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The Financial Express
Swasti Lankabangla Swasti Lankabangla

The problem that won\'t go away

| Updated: October 22, 2017 11:49:48


The problem that won\'t go away

It is summer time and monsoon is only a couple of months away. However, a number of brief showers in recent weeks gave strong indications that the city dwellers are unlikely to get any respite from the problem of severe water-logging in the come monsoon also. 
Residents of many areas of both old and new parts of the city will be forced to wade through knee-  to waist-deep water following moderate to heavy rain in the monsoon period. 
A brief shower measuring only 33 mm on April 05 last put many roads under knee-deep water in Mirpur and some parts of central Dhaka. Many low lying residential areas were also submerged.    
The mayors of two city corporations have talked a lot about their efforts to get the city rid of water-logging problem. But until the last monsoon, the talks proved to be hollow as the problem persisted. 
In some parts of the city, roads are being dug to lay large concrete pipes to flush out rain water. This type of projects was taken many a times in the past. But money invested in those, in most cases, had gone wasted as the underground drains became clogged due to deposition of sand and mud.  
To get the city rid of water-logging problem it is important to clean both surface and underground drains regularly. In addition to that, the city must have a network of canals, natural or otherwise, that can carry both waste and rain water unhindered to the nearby rivers. All combined can be termed an efficient drainage system. 
But is it practically possible to ensure such a system now in Dhaka city? If not fully, the objective can be met, at least, partially.  
Admittedly, finding a solution to the water logging problem in some areas is really difficult, if not impossible. A proper solution would require demolition of buildings, markets and infrastructures built on the natural canals and even on wide surface drains built by the city corporations. The job of demolition of those infrastructures would not be easy. The illegal occupants, in most cases, are either politically influential people at the local level or local goons. They would move heaven and earth to stop any official move to dislodge them from their illegal occupation.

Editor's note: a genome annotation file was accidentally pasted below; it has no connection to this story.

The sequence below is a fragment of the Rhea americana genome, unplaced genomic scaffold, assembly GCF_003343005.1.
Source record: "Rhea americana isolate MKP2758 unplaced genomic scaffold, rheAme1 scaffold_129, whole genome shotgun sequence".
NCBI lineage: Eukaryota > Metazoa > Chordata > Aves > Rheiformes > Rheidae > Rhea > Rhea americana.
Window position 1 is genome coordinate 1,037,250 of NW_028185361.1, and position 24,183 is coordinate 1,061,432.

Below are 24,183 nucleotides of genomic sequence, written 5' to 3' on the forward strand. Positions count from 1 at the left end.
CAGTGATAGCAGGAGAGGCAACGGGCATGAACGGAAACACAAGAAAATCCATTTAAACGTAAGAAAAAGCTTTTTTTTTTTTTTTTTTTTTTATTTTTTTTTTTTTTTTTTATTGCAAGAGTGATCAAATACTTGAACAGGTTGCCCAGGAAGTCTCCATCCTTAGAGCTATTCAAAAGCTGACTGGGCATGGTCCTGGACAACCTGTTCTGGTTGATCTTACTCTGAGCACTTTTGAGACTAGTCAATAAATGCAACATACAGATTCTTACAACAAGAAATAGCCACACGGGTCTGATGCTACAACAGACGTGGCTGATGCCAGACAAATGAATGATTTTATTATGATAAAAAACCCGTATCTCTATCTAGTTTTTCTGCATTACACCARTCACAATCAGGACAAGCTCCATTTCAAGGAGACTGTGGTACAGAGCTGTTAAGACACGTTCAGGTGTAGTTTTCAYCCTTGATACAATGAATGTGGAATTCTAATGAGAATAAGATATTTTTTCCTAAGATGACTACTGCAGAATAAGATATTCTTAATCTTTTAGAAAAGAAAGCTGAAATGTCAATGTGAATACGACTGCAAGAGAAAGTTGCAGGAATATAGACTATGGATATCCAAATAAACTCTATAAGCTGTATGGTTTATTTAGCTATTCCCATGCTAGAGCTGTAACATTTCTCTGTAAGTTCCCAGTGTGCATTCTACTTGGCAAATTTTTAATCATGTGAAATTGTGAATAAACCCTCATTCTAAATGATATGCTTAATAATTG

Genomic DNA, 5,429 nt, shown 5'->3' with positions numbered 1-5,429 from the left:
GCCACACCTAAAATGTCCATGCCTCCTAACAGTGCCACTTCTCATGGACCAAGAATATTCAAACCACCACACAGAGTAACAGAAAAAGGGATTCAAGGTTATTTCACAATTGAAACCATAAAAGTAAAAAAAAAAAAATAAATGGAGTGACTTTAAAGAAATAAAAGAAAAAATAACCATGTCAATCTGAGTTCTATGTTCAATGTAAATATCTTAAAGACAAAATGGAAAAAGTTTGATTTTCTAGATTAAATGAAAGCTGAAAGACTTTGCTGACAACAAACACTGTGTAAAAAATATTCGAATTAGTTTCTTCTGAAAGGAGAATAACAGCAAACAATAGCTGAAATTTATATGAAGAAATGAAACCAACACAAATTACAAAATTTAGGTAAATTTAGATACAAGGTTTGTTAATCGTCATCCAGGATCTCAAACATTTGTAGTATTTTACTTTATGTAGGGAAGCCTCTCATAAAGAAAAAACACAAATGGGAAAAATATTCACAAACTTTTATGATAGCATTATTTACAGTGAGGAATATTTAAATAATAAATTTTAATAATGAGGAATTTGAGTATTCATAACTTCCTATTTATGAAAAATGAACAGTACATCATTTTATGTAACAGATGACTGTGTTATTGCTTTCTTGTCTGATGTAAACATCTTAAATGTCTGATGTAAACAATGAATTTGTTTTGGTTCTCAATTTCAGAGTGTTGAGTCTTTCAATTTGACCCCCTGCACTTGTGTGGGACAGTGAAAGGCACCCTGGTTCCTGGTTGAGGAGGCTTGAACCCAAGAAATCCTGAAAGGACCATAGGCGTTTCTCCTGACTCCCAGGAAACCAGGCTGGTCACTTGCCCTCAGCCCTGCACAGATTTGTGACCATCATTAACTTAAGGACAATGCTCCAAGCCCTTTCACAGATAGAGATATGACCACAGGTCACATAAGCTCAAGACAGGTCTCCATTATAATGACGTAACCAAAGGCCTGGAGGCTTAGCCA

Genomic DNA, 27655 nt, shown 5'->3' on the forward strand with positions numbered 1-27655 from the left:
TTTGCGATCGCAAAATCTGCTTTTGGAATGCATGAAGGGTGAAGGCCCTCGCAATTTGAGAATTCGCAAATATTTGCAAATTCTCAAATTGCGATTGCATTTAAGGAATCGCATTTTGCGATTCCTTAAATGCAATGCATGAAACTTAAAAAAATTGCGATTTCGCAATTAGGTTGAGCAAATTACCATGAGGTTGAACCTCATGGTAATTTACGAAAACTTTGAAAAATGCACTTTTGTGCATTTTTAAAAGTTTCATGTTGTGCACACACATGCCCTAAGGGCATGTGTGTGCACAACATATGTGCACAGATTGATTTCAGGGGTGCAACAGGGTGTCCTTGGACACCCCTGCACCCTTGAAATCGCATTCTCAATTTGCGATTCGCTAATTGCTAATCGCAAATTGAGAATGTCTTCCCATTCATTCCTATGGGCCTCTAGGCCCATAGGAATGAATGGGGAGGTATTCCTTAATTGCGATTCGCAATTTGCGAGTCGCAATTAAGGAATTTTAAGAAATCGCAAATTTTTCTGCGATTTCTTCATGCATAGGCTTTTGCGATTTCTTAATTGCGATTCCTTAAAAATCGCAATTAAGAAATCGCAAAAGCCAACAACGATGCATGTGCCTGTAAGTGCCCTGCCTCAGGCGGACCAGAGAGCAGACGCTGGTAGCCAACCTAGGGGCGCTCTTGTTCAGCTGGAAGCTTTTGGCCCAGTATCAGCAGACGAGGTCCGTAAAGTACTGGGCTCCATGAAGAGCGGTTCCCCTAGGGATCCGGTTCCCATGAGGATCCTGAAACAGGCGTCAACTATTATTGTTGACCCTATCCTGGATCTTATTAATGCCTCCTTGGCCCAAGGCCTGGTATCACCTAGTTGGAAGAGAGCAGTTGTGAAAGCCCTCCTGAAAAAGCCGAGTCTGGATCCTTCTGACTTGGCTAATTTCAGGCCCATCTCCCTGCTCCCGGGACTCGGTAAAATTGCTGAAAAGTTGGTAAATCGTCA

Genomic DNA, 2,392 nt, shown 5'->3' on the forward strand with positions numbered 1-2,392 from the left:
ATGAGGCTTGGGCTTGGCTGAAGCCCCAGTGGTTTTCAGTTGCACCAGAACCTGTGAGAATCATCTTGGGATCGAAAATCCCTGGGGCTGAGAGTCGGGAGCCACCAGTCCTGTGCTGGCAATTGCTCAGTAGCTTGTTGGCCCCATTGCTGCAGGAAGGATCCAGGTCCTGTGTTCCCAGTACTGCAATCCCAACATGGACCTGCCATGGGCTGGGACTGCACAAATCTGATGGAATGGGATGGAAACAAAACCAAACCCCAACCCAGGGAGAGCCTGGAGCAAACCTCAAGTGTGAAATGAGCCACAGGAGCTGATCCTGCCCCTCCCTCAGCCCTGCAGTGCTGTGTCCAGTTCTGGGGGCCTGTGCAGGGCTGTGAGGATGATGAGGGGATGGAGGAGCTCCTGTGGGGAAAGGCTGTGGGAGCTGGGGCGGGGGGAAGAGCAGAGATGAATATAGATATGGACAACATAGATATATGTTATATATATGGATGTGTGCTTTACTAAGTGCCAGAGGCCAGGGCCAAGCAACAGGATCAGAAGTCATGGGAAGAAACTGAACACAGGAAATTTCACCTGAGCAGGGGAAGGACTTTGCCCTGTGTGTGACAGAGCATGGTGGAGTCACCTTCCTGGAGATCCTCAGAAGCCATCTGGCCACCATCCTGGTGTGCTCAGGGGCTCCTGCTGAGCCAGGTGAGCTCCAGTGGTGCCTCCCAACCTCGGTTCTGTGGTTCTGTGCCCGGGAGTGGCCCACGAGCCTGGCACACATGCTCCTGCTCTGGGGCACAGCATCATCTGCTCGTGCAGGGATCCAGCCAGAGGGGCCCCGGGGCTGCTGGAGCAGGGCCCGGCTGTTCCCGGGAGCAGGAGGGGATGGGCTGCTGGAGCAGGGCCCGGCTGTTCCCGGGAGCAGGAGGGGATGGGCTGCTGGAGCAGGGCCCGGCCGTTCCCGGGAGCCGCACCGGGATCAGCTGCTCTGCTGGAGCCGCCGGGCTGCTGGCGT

Most natural canals of Dhaka city do not exist anymore. Their recovery is almost impossible. The Dhaka South City Mayor some weeks back promised to restore some of the canals to their old state. Nothing, however, is heard about it lately. 
In fact, it is none but the Dhaka Water and Sewerage Authority (DWASA) is responsible for the recovery of natural canals and eviction of the unauthorised occupiers. But this organisation maintains a very low profile and does not carry out even many essential tasks relating to the city's water-logging problem. 
Had the DWASA been alive to the problem of water-logging, it would have opposed grabbing of many water bodies in and around Dhaka city. The country's higher court has delivered a landmark judgment on the BGMEA building in Hatirjheel. 
But what is happening to the largest water body, locally known as Bhasantek beel that lies between Dhaka cantonment and Mirpur. Scores of commercial and residential buildings have sprung up in the heart of the beel, officially known as Shaheen Lake, during the past four to five years. Even the National Housing Authority, a government agency, has taken up a project to build a few multi-storied residential buildings there.  Local people are concerned that once the beel is filled up there would be no place to discharge rain and waste water of Mirpur area, making its problem of water-logging far more serious.  
zahidmar10@gmail.com

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